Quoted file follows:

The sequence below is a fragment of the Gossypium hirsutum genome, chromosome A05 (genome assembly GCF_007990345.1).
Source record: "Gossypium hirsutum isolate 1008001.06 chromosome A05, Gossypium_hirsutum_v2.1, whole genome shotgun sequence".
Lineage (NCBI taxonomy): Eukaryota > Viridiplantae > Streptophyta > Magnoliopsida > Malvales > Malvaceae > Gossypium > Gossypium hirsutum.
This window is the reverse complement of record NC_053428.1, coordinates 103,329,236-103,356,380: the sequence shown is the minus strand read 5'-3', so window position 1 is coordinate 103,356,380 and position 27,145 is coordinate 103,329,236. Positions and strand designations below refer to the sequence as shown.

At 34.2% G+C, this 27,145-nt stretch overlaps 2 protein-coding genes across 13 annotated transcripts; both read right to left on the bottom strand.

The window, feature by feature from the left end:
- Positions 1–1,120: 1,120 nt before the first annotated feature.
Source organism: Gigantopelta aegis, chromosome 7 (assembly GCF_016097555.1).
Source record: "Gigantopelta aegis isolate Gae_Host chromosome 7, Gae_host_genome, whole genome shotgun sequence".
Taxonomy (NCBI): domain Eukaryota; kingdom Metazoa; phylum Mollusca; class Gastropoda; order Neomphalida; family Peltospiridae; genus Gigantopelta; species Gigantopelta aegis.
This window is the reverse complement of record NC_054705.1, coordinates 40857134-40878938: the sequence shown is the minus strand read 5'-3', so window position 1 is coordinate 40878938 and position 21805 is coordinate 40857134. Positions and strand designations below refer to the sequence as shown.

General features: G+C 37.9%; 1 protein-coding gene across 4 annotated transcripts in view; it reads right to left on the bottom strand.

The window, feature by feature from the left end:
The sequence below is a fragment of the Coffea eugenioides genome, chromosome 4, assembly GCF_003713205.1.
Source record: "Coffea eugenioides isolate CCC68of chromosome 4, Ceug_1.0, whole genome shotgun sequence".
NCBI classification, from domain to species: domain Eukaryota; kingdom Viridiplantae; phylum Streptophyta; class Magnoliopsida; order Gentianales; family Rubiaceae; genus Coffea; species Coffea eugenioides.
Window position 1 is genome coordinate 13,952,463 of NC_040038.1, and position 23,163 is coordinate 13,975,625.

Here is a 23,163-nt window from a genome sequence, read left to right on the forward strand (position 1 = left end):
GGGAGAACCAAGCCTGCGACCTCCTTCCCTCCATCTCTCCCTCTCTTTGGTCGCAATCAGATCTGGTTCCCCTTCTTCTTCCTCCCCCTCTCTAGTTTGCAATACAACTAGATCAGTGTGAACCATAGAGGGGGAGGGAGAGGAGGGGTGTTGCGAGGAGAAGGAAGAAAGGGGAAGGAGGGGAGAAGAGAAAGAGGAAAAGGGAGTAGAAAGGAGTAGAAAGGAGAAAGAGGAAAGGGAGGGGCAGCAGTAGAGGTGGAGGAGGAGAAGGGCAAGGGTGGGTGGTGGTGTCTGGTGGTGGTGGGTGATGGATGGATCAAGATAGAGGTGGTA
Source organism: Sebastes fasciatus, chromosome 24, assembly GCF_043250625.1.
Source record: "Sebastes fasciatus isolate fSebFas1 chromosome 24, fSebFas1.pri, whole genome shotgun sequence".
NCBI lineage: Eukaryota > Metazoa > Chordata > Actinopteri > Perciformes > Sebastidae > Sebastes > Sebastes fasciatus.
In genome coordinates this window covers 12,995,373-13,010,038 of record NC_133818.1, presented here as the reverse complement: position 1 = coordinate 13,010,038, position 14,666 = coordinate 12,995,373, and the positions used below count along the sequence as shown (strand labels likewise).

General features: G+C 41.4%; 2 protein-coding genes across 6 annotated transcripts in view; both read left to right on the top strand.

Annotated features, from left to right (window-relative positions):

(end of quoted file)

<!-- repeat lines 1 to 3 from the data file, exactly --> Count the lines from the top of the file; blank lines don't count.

The sequence below is a fragment of the Gossypium hirsutum genome, chromosome A05 (genome assembly GCF_007990345.1).
Source record: "Gossypium hirsutum isolate 1008001.06 chromosome A05, Gossypium_hirsutum_v2.1, whole genome shotgun sequence".
Lineage (NCBI taxonomy): Eukaryota > Viridiplantae > Streptophyta > Magnoliopsida > Malvales > Malvaceae > Gossypium > Gossypium hirsutum.